Pliny Earle Goddard, ethnologist and linguist of American Indian languages (24 Nov 1869 - 12 July 1928) was born in Lewiston, Maine to Elmira Niclos and Charles W. Goddard, a minister in the Society of Friends who supplemented his meager salary by selling home-grown produce and flowers. The fourth born in a family of seven children, Pliny Earle Goddard learned self-reliance and frugality which served him well, as he paid his own way to Oak Grove Seminary, a Friends’ academy in Vassalboro, a remote fifty miles from home. Although his older sister and both of his parents had attended Oak Grove, when the principal of the school was transferred to the Oakwood Seminary in Union Springs, New York, Goddard transferred, too. He graduated in 1889 and immediately enrolled at Earlham, a college in Richmond, Indiana. Here he demonstrated interest in language by taking a full curriculum in Latin and Greek. He completed his education there in four years, graduating in 1892. Subsequent to his graduation from college he entered the service of Friends as principal at a series of impoverished Friends’ secondary schools in the Midwest, and by 1986 he had finished his M.A., but was forced to seek additional employment to support his family. Eventually, he took a position as a missionary with an interdenominational organization, headquartered in Philadelphia, called the Women’s Indian Aid Association which sent him to Hupa in California with his wife since 28 Dec 1893, Alice Rockwell of Palmyra, Michigan, and seventeen-month old Myra, the first of three daughters. The small family entered Hupa in March of 1897, ending their long journey from Kansas caught in a spring snowstorm, riding two days on horseback over a rough trail, presumably through a pass in the Siskiyou Alps. Hupa offered them a life of tranquility, which suited them very well, and here Goddard incubated the idea of making ethnology his life’s work. Stewart Cullin, curator of the Brooklyn Museum, arrived in Hupa and as A. L. Kroeber said in the obituary he wrote of Goddard (Kroeber 1929: 2), The turning point came with a brief visit by Stewart Cullin, who was collecting games. To him Goddard confided his ambitions; and received encouragement. In the summer of 1900 the venture was made. The little family, now including a second girl Emma, rode out of Hupa, Mrs. Goddard and the children to return temporarily to her Michigan home, he to attempt to gain a foothold at the University of California. Benjamin Wheeler, a prominent linguist was the President of the University when he took Goddard, then a doctoral student, under his wing and helped him win scholarship money. Goddard was such a success that he was given a job as Instructor in the new Department of Anthropology, funded by donations from Phoebe Apperson Hearst. This steady income which permitted the return of Alice, Myra and Emma, was achieved by the completion of his Ph.D. in 1904, and by a promotion to Assistant Professor in 1906. Subsequently, three more children, were born to Pliny and Alice. It was during the period from 1903 to 1909 that Goddard secured his future; his was the first Ph.D. (Hupa Grammar) in linguistics ever granted by an American University. He completed the most comprehensive study of a single American Indian language ever produced. His method of recording ethnographic and linguistic data became the standard for the discipline, and he became the leading scholar of American Indian languages, particularly those of the Athabascan family. Goddard’s method provided a multidimensional and most thorough representation of Hupa language and culture through the combined use of standard linguistic and ethnologic forms, phonology, morphology, and notes on material and social culture, with a new method of recording data, the linguistic text. Here was Goddard’s major contribution to the discipline of anthropology. The linguistic text gave Indian people a forum to record their own lives in their own languages, something never accomplished before. Goddard also undertook field studies in the Southwest, lured there by an opportunity to translate a Navajo linguistic text, written by Washington Matthews, later published in the University of California Publications in American Archaeology and Ethnology in an article titled “Navajo Myths, Prayers, and Songs with Tests and Translations,” 5(1907):21-63. There he also recorded data from the Sarsi and Jicarilla Apache. Berkeley lost its attraction for Goddard and in 1909 he accepted a position in New York City as Assistant Curator at the American Museum of Natural History. As in Berkeley, his excellent scholarship earned him an immediate promotion to Associate Curator, and in 1914 he was installed as Curator of Ethnology, intermittently heading the Anthropology Department. From this position he published many pieces including his famous handbooks Indians of the Southwest (1913) and Indians of the Northwest (1924). Here in New York he became a friend of Franz Boas whose ideas on race harkened back to Goddard’s own Society of Friends background, and whose conservative linguistic views complimented his own. In 1915 he secured both a lectureship at Columbia University and the position of editor of American Anthropologist (1915-1920). In 1917, with Boas, Goddard founded the International Journal of American Linguistics, the major publication for American Indian languages of the century. In the years between the founding of the journal and his death, Goddard continued to conduct field work among Athabascan speaking peoples in the Southwest and California, and continued to influence anthropological thinking. He and Boas constituted a formidable team. But Edward Sapir was to appear on the scene with his revolutionary theories of “Na-Dene” which proposed a relationship between the Haida, Tlingit and Athabascan languages. After Goddard’s untimely death due to a pre-existing but unsuspected condition in New York, New York, Sapir was to replace Goddard as the leading linguist of American Indian languages.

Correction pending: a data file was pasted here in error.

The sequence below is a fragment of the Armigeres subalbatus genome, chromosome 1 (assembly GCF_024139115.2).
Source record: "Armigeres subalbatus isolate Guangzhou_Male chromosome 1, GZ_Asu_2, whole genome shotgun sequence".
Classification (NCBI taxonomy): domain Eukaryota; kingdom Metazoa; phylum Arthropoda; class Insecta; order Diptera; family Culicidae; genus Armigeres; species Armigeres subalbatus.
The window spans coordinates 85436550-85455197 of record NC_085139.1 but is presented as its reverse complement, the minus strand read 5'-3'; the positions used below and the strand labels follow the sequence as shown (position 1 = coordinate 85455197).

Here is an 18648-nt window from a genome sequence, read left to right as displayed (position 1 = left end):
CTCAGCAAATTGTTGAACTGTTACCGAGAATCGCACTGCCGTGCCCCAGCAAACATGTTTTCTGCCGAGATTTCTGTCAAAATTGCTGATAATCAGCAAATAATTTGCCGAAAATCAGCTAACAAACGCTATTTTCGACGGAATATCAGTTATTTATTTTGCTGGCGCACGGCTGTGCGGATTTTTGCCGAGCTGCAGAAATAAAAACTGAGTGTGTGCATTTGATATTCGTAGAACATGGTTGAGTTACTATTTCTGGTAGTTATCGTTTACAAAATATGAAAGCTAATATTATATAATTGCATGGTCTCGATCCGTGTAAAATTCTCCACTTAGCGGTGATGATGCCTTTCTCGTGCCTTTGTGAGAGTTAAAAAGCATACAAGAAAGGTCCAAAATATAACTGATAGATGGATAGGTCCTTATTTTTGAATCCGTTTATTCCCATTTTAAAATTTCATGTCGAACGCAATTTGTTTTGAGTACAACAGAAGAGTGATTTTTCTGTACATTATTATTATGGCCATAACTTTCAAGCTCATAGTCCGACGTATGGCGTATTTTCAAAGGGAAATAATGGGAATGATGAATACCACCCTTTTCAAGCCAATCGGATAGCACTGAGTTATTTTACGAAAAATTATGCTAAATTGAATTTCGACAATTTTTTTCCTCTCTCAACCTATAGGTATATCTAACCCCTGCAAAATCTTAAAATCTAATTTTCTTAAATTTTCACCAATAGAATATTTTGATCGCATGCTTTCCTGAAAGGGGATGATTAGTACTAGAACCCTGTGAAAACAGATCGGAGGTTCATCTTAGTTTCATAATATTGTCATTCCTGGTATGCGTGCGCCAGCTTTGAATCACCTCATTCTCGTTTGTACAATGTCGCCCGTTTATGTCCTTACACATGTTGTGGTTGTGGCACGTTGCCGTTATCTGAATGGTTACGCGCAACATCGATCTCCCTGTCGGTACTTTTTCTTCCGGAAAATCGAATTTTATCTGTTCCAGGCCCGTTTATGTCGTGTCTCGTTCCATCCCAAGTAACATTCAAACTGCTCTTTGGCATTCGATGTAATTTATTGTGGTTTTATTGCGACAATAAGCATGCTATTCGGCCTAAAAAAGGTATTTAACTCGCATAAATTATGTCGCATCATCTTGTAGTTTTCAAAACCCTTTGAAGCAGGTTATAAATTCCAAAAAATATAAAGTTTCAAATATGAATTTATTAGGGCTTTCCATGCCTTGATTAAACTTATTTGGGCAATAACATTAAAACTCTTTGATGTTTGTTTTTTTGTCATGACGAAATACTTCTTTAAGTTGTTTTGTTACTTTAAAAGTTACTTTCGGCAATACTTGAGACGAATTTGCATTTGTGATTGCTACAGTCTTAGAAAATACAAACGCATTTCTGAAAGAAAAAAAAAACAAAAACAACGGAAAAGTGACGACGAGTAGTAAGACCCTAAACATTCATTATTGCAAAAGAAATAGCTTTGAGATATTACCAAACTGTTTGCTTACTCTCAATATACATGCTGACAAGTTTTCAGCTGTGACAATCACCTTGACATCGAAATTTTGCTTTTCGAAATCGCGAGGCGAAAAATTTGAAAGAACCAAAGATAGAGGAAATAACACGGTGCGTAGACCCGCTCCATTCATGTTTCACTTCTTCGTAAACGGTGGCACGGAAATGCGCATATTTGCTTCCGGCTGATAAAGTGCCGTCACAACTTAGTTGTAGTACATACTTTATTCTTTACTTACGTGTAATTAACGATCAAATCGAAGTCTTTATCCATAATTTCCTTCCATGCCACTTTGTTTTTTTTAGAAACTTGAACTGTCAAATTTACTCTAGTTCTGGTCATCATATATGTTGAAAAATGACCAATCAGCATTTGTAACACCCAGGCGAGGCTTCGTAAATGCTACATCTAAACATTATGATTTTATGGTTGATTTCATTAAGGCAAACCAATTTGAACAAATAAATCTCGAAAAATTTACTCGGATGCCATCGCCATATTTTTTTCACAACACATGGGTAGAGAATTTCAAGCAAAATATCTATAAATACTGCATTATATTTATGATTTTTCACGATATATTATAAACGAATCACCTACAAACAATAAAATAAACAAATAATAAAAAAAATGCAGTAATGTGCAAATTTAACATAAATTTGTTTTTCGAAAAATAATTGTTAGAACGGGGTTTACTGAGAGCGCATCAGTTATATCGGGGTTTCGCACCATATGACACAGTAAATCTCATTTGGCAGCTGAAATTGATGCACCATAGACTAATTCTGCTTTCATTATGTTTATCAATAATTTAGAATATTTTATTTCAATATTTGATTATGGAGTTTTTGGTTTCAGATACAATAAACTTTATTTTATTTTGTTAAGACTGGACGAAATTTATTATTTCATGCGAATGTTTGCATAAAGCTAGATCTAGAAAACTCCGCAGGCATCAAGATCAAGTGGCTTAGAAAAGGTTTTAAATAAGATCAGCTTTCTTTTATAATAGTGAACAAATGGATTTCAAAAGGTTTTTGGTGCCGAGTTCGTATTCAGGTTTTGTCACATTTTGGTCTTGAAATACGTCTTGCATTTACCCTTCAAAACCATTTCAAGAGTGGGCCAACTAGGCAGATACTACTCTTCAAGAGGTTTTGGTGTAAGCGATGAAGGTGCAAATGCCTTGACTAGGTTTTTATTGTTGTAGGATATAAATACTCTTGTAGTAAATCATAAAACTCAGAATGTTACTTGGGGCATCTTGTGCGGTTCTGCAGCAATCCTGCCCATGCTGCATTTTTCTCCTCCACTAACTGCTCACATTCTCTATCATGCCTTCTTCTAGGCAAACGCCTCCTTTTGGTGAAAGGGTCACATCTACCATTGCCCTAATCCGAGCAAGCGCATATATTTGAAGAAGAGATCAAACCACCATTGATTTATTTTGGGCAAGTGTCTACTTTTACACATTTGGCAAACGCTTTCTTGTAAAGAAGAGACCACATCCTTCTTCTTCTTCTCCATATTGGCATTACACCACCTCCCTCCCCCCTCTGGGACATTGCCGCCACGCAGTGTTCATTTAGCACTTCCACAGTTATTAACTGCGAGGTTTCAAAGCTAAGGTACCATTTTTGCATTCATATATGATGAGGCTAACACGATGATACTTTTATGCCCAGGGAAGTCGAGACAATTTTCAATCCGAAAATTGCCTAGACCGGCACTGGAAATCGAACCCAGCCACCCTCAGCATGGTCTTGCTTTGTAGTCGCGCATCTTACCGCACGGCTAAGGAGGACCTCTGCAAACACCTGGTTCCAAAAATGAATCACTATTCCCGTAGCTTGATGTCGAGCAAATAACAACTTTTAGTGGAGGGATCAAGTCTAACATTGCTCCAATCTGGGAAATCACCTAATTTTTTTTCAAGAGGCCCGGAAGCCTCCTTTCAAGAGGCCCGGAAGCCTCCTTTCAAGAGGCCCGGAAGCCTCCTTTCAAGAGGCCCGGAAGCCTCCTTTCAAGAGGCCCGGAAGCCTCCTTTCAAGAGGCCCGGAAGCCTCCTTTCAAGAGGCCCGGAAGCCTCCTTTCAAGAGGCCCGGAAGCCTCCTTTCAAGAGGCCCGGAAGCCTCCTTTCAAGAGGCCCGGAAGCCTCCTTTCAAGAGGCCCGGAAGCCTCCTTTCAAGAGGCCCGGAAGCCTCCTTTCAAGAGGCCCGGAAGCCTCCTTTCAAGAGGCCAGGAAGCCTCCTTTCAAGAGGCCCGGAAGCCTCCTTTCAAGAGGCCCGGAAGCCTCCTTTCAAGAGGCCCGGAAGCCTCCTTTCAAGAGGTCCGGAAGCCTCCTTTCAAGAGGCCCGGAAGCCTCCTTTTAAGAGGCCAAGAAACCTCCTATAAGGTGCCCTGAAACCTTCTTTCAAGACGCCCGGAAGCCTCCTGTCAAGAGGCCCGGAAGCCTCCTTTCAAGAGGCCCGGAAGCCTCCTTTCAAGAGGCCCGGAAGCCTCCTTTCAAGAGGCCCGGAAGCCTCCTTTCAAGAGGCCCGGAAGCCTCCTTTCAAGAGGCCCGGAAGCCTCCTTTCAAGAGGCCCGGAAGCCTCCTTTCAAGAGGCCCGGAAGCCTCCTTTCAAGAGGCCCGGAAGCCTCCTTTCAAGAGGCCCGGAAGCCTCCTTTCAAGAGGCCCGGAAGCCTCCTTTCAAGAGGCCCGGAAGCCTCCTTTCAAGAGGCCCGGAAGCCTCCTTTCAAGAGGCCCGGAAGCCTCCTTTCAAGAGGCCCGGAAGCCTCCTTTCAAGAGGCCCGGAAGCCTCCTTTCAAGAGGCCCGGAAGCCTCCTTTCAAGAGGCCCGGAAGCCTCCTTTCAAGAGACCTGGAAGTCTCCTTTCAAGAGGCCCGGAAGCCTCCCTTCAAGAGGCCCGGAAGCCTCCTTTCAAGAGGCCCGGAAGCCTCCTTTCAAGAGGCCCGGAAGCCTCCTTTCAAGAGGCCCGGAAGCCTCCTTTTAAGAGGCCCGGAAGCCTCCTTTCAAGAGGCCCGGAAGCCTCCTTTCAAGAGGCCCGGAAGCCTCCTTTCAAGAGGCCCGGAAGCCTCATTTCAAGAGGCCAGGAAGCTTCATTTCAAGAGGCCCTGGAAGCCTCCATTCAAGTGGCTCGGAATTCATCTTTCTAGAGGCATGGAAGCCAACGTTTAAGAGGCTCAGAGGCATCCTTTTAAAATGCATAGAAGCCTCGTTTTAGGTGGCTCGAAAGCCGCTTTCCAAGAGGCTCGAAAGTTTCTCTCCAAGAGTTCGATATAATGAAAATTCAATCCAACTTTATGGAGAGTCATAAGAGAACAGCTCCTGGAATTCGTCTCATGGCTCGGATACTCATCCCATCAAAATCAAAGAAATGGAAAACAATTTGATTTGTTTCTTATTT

Condition:

Light edge wear. A better than very good copy.